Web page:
BE SURE TO INCLUDE FOREGROUND INTEREST
Exposure: 4 secs at f/8; ISO800 Lens: Canon EF 24-105mm f/4L IS USM
Vignetting is the darkening of the corners in an image, due to less light reaching the edges of the frame. It’s usually caused by shooting at wide angles or stacking too many filters, and many photographers take pains to avoid the phenomenon – but in the golden olden days of photography a vignette was the norm, and keeping (or exaggerating) a vignette can give your images a cool retro look, plus it helps keep the viewer’s eye from straying away from the main subject.
TELEPHOTO LENSES ARE FOR SPORTS
While you’d be unwise to stray onto the track of a live motorsports event, you’ll get really dramatic shots if you get close to the fence and shoot with a wide-angle lens for an action portrait – just make sure your subject steers clear!
Break the rules of composition
Nothing spoils a shot as much as a slightly off-kilter horizon, but shoot at a deliberately extreme angle for a dynamic effect – this can look particularly good in motorsports or edgy portrait shots, where the technique is known as ‘Dutch tilt’, but can give a so-so landscape shot an added sense of energy too – make sure the angle is exaggerated enough so that it doesn’t look accidental!
HORIZONS NEED TO BE 100% LEVEL
ENSURE THE FOREGROUND IS IN FOCUS
Try to focus on the background instead, so the foreground subject becomes a blurry bystander in a Martin Parr-style documentary image.
Shooting with the light behind you (or off to one side) ensures your subject is well lit – but with certain subjects shooting into the light, with the sun fringing the edges in ‘rim light’ looks far more dramatic – particularly close-ups of plants. Silhouettes against the late evening sun can look great too.
SHOOT WITH YOUR BACK TO THE SUN
When shooting up close with a macro lens, depth of field is severely reduced, so the conventional wisdom is to stop down the aperture to get more of the subject in focus, but shallow apertures can look great too – as long as you focus on the right bits! In our sample image shot at f/3.5, our depth of field is only a matter of millimetres, but as we’ve got the near-most eye in focus, it’s more striking than if the whole of the snake was sharp.
USE NARROW APERTURES FOR MACRO SHOTS
An alternative take on people pictures
Fine-art nude photography is all about suggestion, and often shot in moody monochrome, with plenty of strategically placed shadow and unsmiling, serious-looking subjects. But being naked is fun, right? So get ’em smiling for a cheeky and playful – and slightly more risqué – take on the classic fine-art nude.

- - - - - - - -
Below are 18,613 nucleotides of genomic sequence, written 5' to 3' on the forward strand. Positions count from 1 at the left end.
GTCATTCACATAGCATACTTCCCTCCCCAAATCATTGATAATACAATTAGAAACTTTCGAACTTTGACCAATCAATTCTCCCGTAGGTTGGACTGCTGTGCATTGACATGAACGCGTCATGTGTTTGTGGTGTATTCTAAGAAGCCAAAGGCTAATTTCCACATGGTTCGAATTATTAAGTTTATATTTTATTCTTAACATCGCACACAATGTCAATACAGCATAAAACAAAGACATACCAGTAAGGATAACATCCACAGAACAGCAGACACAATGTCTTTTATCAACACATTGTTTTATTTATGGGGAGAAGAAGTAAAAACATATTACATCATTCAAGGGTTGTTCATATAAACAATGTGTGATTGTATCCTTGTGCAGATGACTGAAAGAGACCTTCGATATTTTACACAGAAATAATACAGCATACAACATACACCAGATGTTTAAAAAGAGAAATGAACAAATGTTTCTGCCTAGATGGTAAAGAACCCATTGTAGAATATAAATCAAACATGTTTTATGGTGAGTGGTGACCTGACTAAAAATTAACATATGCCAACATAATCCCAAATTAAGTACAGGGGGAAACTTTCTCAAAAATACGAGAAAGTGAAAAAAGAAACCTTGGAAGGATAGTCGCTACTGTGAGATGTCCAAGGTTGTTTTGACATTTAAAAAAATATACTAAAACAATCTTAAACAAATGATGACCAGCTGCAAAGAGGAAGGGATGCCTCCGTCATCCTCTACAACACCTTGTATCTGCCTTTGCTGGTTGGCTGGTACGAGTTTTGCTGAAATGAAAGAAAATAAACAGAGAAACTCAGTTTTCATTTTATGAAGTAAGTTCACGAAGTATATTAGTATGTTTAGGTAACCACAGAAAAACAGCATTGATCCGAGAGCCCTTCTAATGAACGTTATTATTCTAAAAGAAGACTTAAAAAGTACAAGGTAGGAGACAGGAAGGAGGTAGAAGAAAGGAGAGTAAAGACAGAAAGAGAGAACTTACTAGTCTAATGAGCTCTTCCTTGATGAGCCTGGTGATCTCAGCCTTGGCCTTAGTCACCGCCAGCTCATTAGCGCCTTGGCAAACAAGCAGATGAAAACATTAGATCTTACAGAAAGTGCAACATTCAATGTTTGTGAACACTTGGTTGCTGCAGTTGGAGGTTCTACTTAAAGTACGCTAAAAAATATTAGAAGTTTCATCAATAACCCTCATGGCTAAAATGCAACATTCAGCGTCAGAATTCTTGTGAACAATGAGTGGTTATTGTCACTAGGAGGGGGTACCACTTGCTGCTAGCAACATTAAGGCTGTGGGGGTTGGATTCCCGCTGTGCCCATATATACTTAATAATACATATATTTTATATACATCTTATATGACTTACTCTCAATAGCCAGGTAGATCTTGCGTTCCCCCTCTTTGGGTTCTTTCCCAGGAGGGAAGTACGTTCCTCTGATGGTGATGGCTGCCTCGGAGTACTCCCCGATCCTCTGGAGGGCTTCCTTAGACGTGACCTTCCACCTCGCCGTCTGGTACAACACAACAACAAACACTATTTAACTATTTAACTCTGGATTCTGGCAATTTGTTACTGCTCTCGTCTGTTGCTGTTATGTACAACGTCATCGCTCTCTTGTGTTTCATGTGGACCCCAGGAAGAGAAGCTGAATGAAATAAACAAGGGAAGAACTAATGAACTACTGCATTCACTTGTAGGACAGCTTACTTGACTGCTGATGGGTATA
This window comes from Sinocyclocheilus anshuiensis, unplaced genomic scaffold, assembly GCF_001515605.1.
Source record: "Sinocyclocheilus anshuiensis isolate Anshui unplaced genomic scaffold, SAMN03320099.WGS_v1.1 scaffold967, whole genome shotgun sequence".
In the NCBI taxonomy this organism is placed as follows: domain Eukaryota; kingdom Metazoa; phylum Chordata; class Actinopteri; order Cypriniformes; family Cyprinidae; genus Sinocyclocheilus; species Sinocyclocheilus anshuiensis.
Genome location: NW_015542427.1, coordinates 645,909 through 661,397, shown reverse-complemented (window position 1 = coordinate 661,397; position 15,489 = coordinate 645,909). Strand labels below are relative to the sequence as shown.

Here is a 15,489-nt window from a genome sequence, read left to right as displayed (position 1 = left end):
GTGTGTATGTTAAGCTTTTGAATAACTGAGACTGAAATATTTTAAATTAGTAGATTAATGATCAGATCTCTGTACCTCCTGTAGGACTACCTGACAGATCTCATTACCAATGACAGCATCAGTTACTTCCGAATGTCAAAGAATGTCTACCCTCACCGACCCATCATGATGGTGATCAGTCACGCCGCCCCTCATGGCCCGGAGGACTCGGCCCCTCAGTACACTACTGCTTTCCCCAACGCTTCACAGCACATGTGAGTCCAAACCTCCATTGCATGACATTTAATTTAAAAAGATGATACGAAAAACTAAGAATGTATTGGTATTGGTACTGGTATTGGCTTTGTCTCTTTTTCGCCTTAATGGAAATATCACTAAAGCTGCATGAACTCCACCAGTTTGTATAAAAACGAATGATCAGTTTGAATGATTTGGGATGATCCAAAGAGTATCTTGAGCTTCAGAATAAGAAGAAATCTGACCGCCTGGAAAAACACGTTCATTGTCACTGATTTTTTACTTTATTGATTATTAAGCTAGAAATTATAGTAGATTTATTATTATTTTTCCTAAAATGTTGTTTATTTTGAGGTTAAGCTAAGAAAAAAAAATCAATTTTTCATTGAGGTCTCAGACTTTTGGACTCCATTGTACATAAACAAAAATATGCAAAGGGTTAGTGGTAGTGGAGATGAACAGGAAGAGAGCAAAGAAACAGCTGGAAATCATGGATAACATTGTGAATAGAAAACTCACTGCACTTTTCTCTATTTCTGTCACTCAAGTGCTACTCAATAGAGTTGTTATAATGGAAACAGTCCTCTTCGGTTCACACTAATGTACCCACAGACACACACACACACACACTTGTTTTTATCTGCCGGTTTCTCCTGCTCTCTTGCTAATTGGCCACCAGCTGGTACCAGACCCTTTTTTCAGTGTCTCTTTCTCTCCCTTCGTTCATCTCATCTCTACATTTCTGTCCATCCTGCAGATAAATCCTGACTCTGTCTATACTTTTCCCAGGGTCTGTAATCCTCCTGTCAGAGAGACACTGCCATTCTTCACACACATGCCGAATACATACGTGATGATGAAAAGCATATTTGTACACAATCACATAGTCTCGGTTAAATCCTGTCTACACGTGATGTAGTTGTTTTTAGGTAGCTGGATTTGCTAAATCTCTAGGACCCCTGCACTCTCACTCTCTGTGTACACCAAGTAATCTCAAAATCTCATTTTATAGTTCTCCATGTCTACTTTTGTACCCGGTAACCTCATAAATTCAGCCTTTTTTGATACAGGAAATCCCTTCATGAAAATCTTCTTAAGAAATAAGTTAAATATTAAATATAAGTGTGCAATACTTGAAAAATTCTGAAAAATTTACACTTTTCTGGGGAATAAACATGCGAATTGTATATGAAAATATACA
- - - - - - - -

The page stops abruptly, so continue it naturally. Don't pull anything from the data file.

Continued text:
NUDE SUBJECTS LOOK MOODY
DON’T CHOP PEOPLE’S HEADS OFF
Many photographers go to great pains to ensure they don’t slice the top of people’s heads off, but while it’s often desirable to show a whole person’s face, going in for a tighter composition, where you crop them from the hairline down, can actually show off their facial features more prominently and make for a more intimate portrait.
It’s true that a person looking slightly off to one side rarely makes for a good shot, however, having your subject looking wistfully into the distance, as if lost in thought, can tell more of a story and make for a much more interesting image.
SUBJECTS NEED TO LOOK AT THE CAMERA
SHOOT PORTRAITS USING A SOFT EVEN LIGHT
It’s usually better to shoot outdoor portraits on an overcast day, rather than a sunny one. But why not use the hard shadows on the face to create an intense, gritty look?
The classic ‘portrait’ focal length is widely considered to be around 85mm as this flatters faces; get too close and you’ll distort them with sharp, angular and out-of-proportion features. But for character portraits, this can look great. Eyes closed – and smoking! – are normally no-nos too, but here it adds to the documentary feel.
SHOOT PORTRAITS WITH LONG FOCAL LENGTHS
YOU’LL NEED FLASH FOR INDOOR PORTRAITS
Shooting indoor portraits will have many photographers reaching straight for their flashgun, but you can get much more atmospheric (and less starkly lit) shots by increasing the ISO or placing your subject next to a window to take advantage of the natural daylight streaming through – and using a reflector to bounce light back at them.
Exposure: 1/200 sec at f/8; ISO4 00 Lens: Canon EF 16-35mm f/2.8L II USM
When shooting on auto modes, your flash popping up in low-light conditions can lead to the impression that flash is best used in the dark. However, the reverse is often true: the harsh light of the flash can ruin the atmosphere and subtle lighting of a night shot, and often the best flash shots are taken on bright, sunny days, where a burst of fill flash counteracts the bright sunlight to soften shadows for a well-balanced portrait.
ONLY USE FLASH WHEN IT’S DARK
USE WIDE APERTURES TO SHOOT PORTRAITS